Laws that try to control breeders are posing a serious threat to the survival of responsible dog breeding.
by Cat Matloub, Esq. - Head of Partnerships, Community & Legal Affairs at Good Dog
Legislation that dictates the way dog breeders run their breeding programs, such as proposals that force breeders to sell their dogs from their own homes, does not allow breeders to prioritize the safety or well-being of their dogs. When the government enacts invasive legislation like this, it puts breeders, their families, and their dogs at risk of assault, theft, and other crimes. Responsible breeders are often unfairly blamed by the public and animal rights extremists for dog abandonment, leading to threats of, and actual acts of, violence against these breeders. Additionally, violence and terrorism by animal rights extremists have been on the rise since the 2000s, and proposed legislation that has an anti-breeder sentiment makes breeders even more vulnerable to attacks from these groups. Even with extensive screening and research, breeders have no way of knowing who they allow into their homes.
Anti-breeder policies like this are especially scary for breeders who live by themselves or have small children in their homes. In Kansas, a breeder was murdered in her own home after posting a litter of available puppies online. A breeder in St. Louis had his puppies taken at gunpoint, while another breeder in Newark had three puppies pass away after being stolen. There are countless other examples of violence and theft against breeders in their very own homes.
Puppy buyers typically want to see where the breeder keeps and raises their dogs to decide if their source is ethical. Puppy cams, extensive screening processes, proof of health testing, proof of pedigree, and video can all help a puppy buyer determine if their source is responsible without putting a breeder directly in danger. Some breeders feel comfortable allowing their buyers into their homes, but legislation should not force a breeder to run their business a certain way. Especially if it potentially puts them, and their dogs, in a dangerous or vulnerable position.
Responsible breeders often invest a lot of money in their breeding programs, including in the rigorous health testing of their breeding dogs and litters, puppy raising practices, and breeding to produce healthy, socialized dogs. Anti-breeder legislation risks pushing these good sources out of the system, thereby creating a dangerous black market for pets.
Although shelter dogs are in high demand in northern parts of the United States, the National Animal Interest Alliance states that dog overpopulation is largely a thing of the past, and the number of dogs entering shelters has dramatically declined in recent years. A decrease in the supply of dogs means it is becoming difficult for people to find a pet suitable for their lifestyle. If buyers are unable to connect with breeders or suitable shelter dogs, they have no choice but to turn to unethical sources. Sketchy online puppy producers and storefronts that produce unhealthy dogs in an unethical manner thrive in a market where well-meaning but uneducated puppy buyers have no responsible source to go to for their dogs.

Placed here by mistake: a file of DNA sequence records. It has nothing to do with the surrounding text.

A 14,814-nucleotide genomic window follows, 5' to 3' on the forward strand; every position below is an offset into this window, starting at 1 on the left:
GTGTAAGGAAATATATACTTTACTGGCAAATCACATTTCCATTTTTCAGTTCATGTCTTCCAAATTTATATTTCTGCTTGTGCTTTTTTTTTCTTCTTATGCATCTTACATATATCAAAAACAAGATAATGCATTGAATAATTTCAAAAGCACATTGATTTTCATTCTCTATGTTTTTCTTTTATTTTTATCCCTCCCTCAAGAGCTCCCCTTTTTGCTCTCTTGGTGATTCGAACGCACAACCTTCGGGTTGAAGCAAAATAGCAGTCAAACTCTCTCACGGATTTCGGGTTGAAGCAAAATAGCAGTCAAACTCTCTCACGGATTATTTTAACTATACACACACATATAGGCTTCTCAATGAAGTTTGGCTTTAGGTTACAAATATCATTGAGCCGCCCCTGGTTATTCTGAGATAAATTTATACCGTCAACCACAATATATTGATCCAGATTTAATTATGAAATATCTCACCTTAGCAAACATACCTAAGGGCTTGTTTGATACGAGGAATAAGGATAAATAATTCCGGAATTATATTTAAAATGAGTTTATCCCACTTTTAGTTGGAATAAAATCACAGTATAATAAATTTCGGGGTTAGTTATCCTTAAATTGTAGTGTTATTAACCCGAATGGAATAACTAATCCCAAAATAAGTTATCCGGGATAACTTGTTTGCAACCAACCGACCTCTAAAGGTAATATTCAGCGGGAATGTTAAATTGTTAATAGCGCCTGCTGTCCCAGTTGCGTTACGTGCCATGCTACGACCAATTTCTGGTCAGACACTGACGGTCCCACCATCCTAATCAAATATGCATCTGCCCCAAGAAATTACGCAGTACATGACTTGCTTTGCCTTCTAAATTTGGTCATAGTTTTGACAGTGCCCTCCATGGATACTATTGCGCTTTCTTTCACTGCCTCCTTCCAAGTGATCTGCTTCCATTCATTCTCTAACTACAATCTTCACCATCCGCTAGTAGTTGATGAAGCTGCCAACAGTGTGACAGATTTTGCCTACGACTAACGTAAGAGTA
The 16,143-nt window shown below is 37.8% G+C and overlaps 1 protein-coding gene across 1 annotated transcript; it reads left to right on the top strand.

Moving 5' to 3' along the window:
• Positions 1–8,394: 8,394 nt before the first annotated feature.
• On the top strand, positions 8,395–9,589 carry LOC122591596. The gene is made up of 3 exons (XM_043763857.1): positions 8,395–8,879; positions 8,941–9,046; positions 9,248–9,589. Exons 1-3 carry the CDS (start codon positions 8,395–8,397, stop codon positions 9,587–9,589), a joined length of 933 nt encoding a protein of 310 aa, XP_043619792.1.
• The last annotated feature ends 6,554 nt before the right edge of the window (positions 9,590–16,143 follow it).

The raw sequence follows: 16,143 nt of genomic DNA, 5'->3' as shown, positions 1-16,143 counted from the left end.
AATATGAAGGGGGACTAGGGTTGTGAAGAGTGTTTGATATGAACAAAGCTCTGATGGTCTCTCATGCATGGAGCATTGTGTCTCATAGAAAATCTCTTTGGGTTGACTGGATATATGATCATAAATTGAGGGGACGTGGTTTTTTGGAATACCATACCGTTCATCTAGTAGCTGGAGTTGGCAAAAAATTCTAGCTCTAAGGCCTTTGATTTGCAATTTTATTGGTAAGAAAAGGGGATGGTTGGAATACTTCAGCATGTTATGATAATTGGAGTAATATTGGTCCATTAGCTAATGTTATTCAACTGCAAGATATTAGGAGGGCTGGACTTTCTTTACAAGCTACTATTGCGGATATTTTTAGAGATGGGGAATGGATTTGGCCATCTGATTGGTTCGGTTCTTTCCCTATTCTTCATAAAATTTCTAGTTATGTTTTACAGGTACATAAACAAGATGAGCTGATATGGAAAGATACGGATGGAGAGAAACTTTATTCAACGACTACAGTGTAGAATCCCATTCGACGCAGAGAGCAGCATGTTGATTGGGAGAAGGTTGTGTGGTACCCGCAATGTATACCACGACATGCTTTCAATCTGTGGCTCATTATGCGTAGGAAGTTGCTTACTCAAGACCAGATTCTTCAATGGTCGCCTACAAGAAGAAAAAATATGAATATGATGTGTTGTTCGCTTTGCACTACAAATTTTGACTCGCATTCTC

The public’s interest in getting puppies of a particular breed or crossbreed is a constant. Anti-breeder legislation in any form will not cull the general public's demand for puppies from breeders. Instead, it will eliminate accessibility to dog breeders while providing little supply for this growing demand. For people who want to get a puppy from a breeder, this type of legislation eliminates their freedom of choice and narrows their ability to seek out the responsible source that is right for their lifestyle.
Though anti-breeder legislation aims to positively impact the dog world, lawmakers typically lack the knowledge and understanding that would enable them to bring about change. For this reason, the proposed legislation often fails to consider the steps breeders take to ensure they are producing healthy, socialized dogs, such as health testing, socialization, quality of care, welfare, environment, and intention. There is no general or cookie-cutter way to regulate dog breeding. Each program needs evaluation on an individual level, so lawmakers find it difficult to create legislation that accomplishes their goal of bettering the dog world and only targets unethical puppy producers.
If anti-breeder legislation succeeds, it will become increasingly difficult for breeders to have a say in how they run their breeding programs. Tightening up regulations and putting laws in place that target all breeders, instead of only unethical puppy producers, will only serve to push out the good sources and cause more problems down the line for breeders and buyers while putting dogs’ lives at risk. Anti-breeder legislation unfairly lumps all breeders into one category and threatens the future of healthy dogs at large.
The core of responsible dog ownership is freedom of choice, meaning potential dog owners should have the right to choose what source is best for them. Anti-breeder legislation makes this decision for the dog owners themselves, either leaving them with a dog that isn’t a good match for their lifestyle or forcing them to turn to disreputable sources.